Cosigner Release for Private Student Loans

Two of the most common questions we get in our Financial Aid Forum are, "What loans can I get without a cosigner?" or "My parents don't want to cosign because they don't want another loan over their head." It's a prevalent and enduring problem effecting more and more students each year.

In some cases, federal student loans can be enough to cover your tuition (mostly for in-state public schools or two-year institutions), but affording private college and out of state schools can be much more difficult. In order to afford these schools many students need to rely on private students loans. However, the reality of the situation is that in order to take out a private student loan a cosigner will be required. Many students headed off to college for the first time have a very limited credit history, which means that there is no evidence or history showing the student will pay back the loan. A private loan lender that is going to give you thousands of dollars wants to have confidence that you are going to pay it back. The most significant way that a lender will gain confidence in you is if you have a cosigner with a good credit history. This way the bank knows that if you're not going to pay back the loan, they can go to the cosigner who will.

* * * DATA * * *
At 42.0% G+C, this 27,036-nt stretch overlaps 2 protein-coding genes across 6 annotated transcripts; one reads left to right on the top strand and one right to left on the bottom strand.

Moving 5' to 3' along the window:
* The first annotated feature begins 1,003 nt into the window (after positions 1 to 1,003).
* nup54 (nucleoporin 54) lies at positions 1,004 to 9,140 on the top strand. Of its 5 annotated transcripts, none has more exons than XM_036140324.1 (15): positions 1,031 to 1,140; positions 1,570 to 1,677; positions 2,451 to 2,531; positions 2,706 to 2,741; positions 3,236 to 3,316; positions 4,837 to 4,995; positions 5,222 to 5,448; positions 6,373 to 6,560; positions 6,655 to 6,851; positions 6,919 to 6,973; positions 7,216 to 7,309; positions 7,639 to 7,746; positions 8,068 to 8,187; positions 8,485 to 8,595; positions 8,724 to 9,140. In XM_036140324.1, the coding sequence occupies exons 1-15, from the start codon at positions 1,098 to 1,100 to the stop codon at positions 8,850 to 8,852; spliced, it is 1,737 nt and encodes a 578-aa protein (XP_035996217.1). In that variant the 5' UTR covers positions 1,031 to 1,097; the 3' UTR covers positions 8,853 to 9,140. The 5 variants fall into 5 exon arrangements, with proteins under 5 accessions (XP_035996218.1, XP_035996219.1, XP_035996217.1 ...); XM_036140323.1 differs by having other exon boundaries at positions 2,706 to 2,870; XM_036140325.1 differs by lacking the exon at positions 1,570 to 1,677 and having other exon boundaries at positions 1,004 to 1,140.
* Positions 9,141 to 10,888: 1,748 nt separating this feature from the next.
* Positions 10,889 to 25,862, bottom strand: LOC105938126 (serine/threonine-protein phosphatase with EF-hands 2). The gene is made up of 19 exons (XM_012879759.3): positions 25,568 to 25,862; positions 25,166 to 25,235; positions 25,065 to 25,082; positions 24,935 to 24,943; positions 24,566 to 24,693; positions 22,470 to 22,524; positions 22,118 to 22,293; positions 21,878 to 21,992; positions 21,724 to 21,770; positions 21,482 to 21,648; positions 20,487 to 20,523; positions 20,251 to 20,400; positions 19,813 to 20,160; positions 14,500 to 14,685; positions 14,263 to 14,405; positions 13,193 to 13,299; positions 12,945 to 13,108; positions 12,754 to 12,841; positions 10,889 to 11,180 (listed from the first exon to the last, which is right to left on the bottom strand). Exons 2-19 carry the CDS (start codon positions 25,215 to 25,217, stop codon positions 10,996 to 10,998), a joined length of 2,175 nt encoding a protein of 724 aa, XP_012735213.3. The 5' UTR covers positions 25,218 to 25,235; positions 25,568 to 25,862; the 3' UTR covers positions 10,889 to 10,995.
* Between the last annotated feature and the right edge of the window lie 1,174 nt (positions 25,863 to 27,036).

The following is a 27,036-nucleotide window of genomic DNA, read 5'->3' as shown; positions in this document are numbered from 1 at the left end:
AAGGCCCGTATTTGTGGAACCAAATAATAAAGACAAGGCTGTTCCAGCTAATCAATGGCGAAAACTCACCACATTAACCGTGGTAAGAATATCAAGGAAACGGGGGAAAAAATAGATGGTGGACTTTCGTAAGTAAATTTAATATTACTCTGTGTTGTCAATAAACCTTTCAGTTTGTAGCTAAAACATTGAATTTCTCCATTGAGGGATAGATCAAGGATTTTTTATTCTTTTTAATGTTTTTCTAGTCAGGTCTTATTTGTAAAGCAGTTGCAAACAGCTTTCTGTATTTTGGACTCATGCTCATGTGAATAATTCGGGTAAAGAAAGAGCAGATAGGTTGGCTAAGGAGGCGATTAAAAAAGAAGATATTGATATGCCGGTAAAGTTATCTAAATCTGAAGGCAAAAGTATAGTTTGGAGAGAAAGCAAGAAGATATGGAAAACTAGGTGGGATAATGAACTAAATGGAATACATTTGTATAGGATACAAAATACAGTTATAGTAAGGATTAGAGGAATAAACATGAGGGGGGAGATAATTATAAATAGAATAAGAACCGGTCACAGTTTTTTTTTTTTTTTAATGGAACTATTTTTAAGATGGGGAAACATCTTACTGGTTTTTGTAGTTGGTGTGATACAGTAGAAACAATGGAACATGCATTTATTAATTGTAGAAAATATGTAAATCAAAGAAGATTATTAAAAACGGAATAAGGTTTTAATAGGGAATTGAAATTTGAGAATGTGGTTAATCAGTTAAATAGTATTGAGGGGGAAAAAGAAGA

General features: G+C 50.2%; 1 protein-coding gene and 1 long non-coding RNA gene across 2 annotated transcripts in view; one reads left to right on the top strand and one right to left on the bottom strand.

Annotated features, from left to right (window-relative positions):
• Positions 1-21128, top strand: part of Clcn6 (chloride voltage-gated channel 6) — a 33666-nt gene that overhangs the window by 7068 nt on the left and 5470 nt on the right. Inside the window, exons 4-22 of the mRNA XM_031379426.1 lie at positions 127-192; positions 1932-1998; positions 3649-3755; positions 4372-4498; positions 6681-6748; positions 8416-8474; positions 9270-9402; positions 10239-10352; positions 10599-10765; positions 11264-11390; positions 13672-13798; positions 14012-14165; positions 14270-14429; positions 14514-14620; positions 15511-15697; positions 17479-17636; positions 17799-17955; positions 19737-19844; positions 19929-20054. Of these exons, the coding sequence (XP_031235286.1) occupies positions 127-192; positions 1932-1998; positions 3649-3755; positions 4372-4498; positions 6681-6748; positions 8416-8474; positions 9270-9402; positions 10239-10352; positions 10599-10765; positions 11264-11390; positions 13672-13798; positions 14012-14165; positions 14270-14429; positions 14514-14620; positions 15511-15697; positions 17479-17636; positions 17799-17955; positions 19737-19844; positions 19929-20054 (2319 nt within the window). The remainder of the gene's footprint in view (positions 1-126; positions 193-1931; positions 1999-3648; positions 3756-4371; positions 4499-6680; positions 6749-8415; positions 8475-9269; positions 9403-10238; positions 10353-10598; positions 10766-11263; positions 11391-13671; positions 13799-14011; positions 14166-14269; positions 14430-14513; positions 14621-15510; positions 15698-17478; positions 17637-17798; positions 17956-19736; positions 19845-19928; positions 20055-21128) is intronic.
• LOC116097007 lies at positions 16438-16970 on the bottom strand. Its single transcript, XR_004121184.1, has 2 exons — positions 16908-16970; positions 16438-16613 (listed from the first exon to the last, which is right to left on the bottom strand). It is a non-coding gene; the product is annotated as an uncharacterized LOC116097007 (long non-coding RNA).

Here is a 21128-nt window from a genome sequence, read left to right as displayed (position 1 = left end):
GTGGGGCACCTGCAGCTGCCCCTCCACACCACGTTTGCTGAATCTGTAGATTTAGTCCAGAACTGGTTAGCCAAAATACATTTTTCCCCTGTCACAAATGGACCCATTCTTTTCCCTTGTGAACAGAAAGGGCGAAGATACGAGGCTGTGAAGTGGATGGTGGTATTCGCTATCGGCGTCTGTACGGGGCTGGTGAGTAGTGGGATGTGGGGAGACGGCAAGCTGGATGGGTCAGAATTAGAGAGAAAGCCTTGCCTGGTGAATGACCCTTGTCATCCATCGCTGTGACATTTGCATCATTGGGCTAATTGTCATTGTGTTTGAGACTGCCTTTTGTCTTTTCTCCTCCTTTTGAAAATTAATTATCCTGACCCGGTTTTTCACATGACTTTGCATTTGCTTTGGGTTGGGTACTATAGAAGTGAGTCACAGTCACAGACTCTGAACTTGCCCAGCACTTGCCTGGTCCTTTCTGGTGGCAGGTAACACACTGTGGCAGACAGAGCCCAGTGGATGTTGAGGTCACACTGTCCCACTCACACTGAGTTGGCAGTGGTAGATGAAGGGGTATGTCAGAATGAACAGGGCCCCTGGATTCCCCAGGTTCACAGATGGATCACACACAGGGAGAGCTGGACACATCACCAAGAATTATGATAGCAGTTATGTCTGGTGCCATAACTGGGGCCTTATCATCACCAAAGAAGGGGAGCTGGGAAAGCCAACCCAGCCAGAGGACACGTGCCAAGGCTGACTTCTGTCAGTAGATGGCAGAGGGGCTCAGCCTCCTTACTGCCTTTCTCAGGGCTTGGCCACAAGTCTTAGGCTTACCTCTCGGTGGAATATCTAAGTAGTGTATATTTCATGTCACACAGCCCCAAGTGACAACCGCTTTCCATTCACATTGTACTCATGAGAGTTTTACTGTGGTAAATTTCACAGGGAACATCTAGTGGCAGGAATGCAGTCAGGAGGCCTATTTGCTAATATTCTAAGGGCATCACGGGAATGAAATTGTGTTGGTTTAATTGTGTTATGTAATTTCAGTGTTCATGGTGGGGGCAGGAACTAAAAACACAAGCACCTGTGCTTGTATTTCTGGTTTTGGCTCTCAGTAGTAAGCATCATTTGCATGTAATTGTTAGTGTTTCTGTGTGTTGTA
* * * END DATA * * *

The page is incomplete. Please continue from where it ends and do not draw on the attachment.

What is a cosigner release?

There are a lot of different rewards, benefits, and marketing techniques that private lenders use to try and prove their loan is better than their competitor's. One of the benefits that has become popular is cosigner release. A cosigner release means that after you graduate from school and meet any criteria set by your lender, for example make payments on time for 12 consecutive months, you can request that the bank remove your cosigner from any financial obligation. This means that now all of the financial burden that your cosigner took on when you first took out the loan is now removed from your cosigner.

What do you have to do to qualify for a cosigner release?

Different lenders can have different requirements for a cosigner release. Some lenders only require that you graduate from your college or university in order to qualify, while others require that you make 12 consecutive monthly payments before they will approve you for a cosigner release. These requirements are definitely something you'll want to make note of when considering all of your loan options before selecting your lender.

Which lenders offer a cosigner release?

If you're interested in checking out which lenders offer this option, have a look at our private lender comparison tool. It lists some popular lenders and their various perks for student loan offerings. As always, we recommend using all of your free money first, then using your federal loan options, before tapping into your private loan options.